LightSquared, the proposed US LTE wholesale network, has received a setback with a government advisory board concluding that its proposed network would significantly interfere with GPS devices, reports the Wall Street Journal.
The Space-Based Positioning, Navigation and Timing (PNT) national executive committee – made up of nine federal agencies that coordinate GPS issues – wrote a letter to the US Commerce Department saying the network would interfere with GPS services and that it saw no way in which the issue could be fixed quickly.
LightSquared wants to build a national 4G wireless network that would provide wholesale broadband services to corporate customers. The airwaves used by the proposed network are close to GPS frequencies, raising concerns that the network could affect critical GPS services.
The company requires approval from the Federal Communications Commission (FCC) to start operating and the Commerce Department – which controls government airwaves – is due to present a report on the potential impact of LightSquared’s network on government agencies.
Following tests on LightSquared’s technology, the PNT national executive committee agencies concluded that LightSquared’s plans would have a harmful effect on GPS receivers. The advice given by the committee will be used by regulators to decide whether LightSquared’s plans can go ahead.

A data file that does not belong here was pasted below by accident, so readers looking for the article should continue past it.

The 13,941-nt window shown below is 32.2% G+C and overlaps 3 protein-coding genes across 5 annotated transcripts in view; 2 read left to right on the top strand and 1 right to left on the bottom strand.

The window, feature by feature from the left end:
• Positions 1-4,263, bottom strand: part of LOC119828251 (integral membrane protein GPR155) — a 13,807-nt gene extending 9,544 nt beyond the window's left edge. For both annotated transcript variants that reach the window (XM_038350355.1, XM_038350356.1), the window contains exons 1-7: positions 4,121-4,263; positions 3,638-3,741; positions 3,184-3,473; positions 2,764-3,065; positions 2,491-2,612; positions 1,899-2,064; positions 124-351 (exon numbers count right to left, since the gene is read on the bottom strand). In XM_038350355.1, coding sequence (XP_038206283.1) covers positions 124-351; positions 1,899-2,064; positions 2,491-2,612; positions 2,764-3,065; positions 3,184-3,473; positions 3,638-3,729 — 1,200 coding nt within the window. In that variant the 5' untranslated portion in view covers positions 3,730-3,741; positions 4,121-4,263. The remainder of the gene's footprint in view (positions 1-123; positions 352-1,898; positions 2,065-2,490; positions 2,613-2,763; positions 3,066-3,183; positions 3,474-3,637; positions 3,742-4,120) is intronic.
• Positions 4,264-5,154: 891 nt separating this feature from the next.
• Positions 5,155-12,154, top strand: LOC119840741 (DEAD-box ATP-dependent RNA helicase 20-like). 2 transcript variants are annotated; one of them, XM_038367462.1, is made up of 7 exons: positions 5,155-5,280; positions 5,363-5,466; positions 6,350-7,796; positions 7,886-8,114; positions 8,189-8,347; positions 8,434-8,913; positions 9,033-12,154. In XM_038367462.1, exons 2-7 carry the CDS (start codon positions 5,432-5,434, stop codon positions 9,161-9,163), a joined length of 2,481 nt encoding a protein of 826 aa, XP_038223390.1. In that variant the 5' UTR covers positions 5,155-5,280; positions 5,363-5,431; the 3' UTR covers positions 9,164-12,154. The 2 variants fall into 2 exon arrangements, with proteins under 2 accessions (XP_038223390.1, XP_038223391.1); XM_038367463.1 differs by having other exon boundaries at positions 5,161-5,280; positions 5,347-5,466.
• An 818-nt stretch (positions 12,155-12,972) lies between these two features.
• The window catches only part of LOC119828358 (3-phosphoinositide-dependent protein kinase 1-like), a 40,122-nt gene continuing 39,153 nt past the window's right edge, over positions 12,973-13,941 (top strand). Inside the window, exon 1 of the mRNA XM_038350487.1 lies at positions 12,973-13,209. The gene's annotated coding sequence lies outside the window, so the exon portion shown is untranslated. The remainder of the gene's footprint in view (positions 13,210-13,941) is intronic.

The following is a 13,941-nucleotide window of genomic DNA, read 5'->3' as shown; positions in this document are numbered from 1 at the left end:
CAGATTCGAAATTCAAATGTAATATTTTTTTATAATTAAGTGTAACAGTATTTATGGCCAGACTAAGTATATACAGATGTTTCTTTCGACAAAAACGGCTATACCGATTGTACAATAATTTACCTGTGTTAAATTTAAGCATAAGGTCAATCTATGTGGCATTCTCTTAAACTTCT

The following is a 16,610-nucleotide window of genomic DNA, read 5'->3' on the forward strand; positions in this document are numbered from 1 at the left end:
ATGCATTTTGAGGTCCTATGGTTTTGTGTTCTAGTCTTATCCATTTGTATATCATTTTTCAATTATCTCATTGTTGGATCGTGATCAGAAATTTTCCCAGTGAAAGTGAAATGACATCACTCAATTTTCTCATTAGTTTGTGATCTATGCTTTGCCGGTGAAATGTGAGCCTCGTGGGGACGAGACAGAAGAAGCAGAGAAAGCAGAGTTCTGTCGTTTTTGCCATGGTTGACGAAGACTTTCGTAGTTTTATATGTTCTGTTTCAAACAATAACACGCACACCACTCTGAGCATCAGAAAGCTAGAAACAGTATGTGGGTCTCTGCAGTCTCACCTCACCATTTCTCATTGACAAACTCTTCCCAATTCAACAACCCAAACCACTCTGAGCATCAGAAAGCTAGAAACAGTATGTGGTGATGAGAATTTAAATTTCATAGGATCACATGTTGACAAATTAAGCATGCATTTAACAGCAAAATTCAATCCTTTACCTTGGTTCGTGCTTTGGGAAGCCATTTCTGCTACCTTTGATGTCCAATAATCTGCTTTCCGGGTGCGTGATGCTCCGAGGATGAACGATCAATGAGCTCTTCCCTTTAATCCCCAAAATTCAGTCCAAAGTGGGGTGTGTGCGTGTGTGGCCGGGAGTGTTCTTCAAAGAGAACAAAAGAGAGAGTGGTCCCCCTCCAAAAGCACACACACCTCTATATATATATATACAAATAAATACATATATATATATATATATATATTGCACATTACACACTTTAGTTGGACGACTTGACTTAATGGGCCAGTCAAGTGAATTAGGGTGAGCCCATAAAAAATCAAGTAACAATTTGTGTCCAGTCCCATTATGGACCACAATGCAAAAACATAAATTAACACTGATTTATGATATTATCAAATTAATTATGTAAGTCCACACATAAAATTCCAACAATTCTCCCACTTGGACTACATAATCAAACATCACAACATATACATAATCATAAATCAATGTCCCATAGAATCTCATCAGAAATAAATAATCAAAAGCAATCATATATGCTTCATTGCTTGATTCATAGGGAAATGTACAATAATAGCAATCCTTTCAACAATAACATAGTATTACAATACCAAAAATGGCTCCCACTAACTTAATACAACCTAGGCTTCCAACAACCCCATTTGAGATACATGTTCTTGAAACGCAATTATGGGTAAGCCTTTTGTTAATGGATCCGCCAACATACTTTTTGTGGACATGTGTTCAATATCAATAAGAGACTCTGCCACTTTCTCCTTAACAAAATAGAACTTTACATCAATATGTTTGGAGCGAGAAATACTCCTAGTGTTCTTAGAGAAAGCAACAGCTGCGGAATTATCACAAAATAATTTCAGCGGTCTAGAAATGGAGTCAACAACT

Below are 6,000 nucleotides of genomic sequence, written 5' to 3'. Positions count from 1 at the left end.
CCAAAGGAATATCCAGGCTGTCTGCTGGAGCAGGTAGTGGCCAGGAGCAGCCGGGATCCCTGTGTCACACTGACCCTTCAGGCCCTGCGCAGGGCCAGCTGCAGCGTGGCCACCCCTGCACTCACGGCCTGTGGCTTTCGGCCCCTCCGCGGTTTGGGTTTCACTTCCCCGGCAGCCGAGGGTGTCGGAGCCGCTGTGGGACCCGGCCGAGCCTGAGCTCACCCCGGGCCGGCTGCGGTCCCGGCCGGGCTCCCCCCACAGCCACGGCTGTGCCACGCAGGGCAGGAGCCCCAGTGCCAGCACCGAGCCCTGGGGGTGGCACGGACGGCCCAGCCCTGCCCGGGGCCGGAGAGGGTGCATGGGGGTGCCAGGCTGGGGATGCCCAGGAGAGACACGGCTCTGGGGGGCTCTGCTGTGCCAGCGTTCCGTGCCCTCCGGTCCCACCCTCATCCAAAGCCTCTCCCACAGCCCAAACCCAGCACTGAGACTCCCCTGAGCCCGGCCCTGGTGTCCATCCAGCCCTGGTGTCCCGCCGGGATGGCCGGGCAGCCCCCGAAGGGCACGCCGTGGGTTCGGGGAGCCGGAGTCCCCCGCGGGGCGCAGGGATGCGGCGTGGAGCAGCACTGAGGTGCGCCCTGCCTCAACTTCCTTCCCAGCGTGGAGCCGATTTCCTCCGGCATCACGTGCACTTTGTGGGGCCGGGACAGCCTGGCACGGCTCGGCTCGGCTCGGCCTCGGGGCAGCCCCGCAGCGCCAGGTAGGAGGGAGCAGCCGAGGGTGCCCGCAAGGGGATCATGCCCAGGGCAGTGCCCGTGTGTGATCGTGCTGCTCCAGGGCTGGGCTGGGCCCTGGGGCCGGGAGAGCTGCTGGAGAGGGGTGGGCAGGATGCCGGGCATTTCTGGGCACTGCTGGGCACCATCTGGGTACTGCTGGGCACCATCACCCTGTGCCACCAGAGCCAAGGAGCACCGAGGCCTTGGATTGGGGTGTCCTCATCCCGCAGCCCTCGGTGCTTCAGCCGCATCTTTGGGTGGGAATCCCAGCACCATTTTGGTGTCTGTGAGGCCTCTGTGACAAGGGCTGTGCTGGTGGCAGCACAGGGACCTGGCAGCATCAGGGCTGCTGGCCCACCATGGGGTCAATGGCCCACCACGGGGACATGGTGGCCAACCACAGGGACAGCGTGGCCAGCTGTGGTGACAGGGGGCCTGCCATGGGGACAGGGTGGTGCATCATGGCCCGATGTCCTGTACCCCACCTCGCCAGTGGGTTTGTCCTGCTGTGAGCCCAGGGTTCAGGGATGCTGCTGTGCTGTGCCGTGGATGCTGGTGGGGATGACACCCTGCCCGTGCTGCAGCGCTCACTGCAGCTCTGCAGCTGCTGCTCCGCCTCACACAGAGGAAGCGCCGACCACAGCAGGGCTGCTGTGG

LightSquared hit back at the committee’s conclusions by saying government testing “has become unfair and shrouded from the public eye,” and that the advisory board is too close to the GPS industry to make a fair recommendation. The company has filed a complaint with the NASA Investigator General’s office about a conflict of interest within the PNT advisory board.
The company added that the power levels used in the tests were 32 times that of real-world conditions and requested the Commerce Department and FCC to re-evaluate the test results with “unbiased officials and engineers.”
At the beginning of January, US operator Sprint Nextel extended its deadline for LightSquared to receive FCC approval, a condition of a 15-year spectrum and equipment sharing deal between the two companies.